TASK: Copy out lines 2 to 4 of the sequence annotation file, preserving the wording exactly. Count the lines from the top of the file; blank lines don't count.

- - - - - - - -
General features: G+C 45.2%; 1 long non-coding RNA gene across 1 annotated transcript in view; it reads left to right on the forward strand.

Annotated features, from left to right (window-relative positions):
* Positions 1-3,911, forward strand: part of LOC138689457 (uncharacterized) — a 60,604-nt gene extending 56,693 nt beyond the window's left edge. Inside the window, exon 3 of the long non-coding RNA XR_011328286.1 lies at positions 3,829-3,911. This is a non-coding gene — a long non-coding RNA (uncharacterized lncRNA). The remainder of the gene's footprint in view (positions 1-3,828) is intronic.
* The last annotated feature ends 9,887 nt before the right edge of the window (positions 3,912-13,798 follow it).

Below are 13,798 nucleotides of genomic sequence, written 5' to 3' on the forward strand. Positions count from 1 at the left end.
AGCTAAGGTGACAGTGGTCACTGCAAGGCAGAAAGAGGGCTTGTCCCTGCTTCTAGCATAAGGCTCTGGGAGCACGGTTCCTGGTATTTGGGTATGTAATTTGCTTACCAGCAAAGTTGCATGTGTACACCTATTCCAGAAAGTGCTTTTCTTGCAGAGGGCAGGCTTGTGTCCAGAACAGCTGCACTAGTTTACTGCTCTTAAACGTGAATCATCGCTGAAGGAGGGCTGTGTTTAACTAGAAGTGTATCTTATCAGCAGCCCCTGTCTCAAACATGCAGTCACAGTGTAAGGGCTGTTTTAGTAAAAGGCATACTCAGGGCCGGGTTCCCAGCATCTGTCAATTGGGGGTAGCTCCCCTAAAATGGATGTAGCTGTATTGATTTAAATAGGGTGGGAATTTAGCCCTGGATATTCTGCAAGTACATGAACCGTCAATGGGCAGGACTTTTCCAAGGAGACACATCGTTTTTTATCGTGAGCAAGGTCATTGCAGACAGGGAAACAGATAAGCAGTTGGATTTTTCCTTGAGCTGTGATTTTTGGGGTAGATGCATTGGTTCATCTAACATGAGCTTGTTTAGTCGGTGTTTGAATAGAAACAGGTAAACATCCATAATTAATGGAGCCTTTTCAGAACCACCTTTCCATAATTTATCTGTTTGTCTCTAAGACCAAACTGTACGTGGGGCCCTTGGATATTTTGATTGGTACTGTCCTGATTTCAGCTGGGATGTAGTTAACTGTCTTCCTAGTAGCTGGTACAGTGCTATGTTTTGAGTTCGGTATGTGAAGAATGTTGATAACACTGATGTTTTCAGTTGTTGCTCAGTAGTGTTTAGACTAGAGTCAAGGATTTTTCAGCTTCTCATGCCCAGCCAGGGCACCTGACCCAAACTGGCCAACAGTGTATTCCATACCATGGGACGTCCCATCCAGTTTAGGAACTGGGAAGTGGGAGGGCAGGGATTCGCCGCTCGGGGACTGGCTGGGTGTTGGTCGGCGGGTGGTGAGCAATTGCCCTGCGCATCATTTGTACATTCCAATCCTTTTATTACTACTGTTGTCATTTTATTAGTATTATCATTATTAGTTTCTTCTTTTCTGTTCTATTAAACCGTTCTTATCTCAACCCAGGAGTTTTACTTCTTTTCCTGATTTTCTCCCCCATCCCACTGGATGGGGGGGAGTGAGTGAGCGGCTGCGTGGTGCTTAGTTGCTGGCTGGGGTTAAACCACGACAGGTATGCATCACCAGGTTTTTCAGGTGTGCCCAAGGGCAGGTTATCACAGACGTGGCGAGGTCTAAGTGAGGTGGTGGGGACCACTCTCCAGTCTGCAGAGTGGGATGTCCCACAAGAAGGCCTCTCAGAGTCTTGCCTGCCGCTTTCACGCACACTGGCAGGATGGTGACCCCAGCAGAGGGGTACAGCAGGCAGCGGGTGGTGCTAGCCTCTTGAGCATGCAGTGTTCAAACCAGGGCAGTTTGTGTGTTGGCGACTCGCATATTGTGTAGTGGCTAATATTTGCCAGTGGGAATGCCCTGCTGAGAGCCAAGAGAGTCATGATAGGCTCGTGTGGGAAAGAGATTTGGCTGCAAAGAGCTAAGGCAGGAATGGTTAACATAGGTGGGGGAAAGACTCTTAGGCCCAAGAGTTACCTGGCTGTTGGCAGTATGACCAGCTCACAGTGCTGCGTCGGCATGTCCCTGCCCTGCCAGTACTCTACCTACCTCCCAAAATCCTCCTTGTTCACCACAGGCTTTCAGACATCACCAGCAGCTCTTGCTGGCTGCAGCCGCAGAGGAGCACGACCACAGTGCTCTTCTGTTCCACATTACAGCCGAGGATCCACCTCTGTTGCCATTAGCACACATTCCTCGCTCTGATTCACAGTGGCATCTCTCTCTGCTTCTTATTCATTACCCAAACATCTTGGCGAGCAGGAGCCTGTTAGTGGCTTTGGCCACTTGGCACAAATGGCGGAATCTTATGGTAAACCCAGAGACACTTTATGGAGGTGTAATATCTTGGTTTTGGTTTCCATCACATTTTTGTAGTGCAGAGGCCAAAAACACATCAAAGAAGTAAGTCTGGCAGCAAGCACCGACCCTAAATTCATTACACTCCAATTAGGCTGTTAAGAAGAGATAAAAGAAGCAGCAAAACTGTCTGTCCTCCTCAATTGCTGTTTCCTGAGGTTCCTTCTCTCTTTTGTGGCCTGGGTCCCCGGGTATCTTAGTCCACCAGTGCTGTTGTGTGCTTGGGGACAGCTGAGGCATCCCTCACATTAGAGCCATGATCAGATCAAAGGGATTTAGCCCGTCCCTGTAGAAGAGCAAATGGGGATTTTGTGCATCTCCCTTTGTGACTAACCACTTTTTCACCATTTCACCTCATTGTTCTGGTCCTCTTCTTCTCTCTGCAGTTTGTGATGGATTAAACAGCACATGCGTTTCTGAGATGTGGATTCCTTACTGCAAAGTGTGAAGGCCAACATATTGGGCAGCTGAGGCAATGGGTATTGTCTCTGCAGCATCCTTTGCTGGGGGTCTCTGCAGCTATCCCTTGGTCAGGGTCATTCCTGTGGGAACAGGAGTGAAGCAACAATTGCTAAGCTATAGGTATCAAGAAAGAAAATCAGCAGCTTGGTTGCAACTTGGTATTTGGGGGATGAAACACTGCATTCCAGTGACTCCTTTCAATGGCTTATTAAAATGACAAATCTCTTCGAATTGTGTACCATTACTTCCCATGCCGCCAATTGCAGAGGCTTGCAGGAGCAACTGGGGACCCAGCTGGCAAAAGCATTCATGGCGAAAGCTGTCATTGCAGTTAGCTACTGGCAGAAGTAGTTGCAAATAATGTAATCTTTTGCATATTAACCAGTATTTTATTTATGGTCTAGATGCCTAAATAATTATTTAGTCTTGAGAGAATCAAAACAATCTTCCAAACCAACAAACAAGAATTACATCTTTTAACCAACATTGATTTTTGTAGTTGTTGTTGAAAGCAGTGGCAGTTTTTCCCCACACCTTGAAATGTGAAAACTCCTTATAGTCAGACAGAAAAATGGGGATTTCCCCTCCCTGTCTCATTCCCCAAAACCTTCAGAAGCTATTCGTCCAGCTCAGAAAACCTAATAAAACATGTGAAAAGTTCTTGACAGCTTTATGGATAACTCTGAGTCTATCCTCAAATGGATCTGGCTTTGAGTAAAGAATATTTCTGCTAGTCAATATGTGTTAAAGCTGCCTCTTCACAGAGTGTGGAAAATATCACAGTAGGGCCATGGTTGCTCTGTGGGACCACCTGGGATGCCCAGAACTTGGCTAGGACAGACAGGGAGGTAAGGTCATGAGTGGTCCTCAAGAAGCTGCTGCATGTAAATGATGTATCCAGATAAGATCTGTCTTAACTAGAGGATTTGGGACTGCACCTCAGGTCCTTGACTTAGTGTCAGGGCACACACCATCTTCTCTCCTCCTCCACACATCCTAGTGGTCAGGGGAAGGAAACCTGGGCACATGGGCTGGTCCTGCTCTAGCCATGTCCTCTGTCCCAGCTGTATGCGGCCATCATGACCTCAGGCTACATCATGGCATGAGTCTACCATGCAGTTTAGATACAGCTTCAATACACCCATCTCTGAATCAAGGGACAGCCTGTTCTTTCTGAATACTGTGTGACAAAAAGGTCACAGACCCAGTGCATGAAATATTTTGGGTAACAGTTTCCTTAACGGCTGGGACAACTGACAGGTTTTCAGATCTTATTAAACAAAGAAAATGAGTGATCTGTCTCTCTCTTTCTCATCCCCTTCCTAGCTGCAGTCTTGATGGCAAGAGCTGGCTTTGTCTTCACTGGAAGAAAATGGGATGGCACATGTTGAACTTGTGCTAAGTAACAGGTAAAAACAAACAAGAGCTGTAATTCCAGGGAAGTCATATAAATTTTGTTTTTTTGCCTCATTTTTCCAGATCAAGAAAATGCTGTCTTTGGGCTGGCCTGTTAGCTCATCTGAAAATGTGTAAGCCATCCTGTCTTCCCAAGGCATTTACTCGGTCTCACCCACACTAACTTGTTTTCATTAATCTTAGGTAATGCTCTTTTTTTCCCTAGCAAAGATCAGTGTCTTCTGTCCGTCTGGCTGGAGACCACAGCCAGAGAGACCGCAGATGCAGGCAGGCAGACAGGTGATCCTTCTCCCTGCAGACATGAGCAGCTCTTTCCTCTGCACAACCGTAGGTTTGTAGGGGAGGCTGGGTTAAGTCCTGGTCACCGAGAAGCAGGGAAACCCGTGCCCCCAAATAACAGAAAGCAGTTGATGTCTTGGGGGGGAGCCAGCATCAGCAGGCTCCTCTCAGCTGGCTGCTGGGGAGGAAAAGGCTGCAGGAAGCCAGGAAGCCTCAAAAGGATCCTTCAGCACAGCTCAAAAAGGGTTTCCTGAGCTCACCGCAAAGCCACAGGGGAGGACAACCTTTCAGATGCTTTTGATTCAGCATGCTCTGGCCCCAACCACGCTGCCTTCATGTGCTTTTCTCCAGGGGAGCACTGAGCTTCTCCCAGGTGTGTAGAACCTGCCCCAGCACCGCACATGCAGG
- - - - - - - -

Annotated features, from left to right (window-relative positions):
* Positions 1-3,911, forward strand: part of LOC138689457 (uncharacterized) — a 60,604-nt gene extending 56,693 nt beyond the window's left edge. Inside the window, exon 3 of the long non-coding RNA XR_011328286.1 lies at positions 3,829-3,911. This is a non-coding gene — a long non-coding RNA (uncharacterized lncRNA). The remainder of the gene's footprint in view (positions 1-3,828) is intronic.
* The last annotated feature ends 9,887 nt before the right edge of the window (positions 3,912-13,798 follow it).